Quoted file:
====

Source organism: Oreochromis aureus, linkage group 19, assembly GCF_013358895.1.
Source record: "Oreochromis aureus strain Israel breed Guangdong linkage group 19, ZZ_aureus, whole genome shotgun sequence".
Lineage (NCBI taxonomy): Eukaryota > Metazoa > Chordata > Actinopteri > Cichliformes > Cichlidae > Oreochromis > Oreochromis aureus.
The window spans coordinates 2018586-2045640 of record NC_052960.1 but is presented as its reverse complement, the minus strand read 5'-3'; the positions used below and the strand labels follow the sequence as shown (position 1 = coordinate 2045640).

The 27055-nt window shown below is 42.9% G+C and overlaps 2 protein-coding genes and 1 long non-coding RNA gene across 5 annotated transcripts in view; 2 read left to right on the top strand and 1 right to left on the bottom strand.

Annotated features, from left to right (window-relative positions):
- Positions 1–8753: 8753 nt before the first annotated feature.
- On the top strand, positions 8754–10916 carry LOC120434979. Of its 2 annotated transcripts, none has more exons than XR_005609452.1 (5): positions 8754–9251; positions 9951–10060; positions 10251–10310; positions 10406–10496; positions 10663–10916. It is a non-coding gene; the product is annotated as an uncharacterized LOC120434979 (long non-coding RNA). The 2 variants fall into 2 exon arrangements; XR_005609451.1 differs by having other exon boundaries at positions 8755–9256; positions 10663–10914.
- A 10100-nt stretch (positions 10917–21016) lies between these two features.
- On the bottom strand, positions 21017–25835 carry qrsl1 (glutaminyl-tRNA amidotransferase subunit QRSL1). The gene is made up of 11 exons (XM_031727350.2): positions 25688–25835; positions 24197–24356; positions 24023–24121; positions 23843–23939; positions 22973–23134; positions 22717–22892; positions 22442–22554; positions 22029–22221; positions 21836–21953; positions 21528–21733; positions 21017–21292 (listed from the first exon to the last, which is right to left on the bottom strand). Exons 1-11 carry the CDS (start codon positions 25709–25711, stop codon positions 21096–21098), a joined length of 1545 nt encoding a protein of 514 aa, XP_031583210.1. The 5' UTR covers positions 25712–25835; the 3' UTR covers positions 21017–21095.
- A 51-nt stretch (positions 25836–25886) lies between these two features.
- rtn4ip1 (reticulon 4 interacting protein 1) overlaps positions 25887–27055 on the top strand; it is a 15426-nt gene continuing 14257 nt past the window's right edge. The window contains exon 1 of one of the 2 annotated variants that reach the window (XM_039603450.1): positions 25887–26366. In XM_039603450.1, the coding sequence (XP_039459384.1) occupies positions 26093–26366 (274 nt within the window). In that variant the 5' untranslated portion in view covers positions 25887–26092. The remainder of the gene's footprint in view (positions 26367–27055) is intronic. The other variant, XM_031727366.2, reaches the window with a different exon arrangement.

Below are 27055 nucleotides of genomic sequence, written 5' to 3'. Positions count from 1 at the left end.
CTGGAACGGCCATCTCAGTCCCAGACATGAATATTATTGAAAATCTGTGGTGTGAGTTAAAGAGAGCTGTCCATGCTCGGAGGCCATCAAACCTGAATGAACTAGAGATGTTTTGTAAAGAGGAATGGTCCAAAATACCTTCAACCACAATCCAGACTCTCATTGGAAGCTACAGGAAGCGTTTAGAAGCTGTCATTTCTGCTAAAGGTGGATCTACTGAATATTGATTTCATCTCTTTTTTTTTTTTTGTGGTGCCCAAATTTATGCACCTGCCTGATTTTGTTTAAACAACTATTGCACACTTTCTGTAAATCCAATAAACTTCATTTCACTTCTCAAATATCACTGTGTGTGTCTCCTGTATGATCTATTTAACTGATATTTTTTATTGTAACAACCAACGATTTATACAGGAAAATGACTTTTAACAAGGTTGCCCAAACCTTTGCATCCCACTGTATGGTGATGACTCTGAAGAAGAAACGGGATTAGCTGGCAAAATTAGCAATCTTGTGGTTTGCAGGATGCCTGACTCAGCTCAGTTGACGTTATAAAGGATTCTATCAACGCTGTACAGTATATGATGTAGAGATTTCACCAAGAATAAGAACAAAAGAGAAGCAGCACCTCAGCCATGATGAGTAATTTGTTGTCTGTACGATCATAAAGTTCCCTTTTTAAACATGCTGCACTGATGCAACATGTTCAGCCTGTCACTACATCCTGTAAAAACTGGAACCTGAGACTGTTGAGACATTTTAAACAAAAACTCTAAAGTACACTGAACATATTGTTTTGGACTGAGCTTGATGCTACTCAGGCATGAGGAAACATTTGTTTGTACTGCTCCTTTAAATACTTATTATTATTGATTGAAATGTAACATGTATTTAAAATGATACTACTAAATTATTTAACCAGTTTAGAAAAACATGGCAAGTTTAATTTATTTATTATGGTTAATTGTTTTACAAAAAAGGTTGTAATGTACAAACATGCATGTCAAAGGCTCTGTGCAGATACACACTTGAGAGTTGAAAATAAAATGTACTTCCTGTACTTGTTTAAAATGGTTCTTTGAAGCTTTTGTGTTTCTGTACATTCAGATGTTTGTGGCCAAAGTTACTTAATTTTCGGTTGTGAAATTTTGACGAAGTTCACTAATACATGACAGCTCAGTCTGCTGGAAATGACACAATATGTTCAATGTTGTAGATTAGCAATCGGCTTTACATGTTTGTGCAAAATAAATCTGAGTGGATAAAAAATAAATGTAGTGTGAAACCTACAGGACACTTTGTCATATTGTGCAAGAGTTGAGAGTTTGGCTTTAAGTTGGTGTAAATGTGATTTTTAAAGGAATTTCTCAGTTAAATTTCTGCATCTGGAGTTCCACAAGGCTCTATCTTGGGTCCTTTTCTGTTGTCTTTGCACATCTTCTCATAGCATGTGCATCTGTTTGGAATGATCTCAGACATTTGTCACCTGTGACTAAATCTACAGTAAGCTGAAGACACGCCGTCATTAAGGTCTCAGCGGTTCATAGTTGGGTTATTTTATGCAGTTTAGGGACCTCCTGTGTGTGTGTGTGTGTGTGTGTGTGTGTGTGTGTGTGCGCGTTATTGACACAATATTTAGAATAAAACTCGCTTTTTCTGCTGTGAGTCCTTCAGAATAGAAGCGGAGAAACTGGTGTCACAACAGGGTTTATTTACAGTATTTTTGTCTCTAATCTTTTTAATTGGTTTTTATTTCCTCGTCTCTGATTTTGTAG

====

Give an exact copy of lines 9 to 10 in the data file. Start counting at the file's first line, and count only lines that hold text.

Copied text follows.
- A 10100-nt stretch (positions 10917–21016) lies between these two features.
- On the bottom strand, positions 21017–25835 carry qrsl1 (glutaminyl-tRNA amidotransferase subunit QRSL1). The gene is made up of 11 exons (XM_031727350.2): positions 25688–25835; positions 24197–24356; positions 24023–24121; positions 23843–23939; positions 22973–23134; positions 22717–22892; positions 22442–22554; positions 22029–22221; positions 21836–21953; positions 21528–21733; positions 21017–21292 (listed from the first exon to the last, which is right to left on the bottom strand). Exons 1-11 carry the CDS (start codon positions 25709–25711, stop codon positions 21096–21098), a joined length of 1545 nt encoding a protein of 514 aa, XP_031583210.1. The 5' UTR covers positions 25712–25835; the 3' UTR covers positions 21017–21095.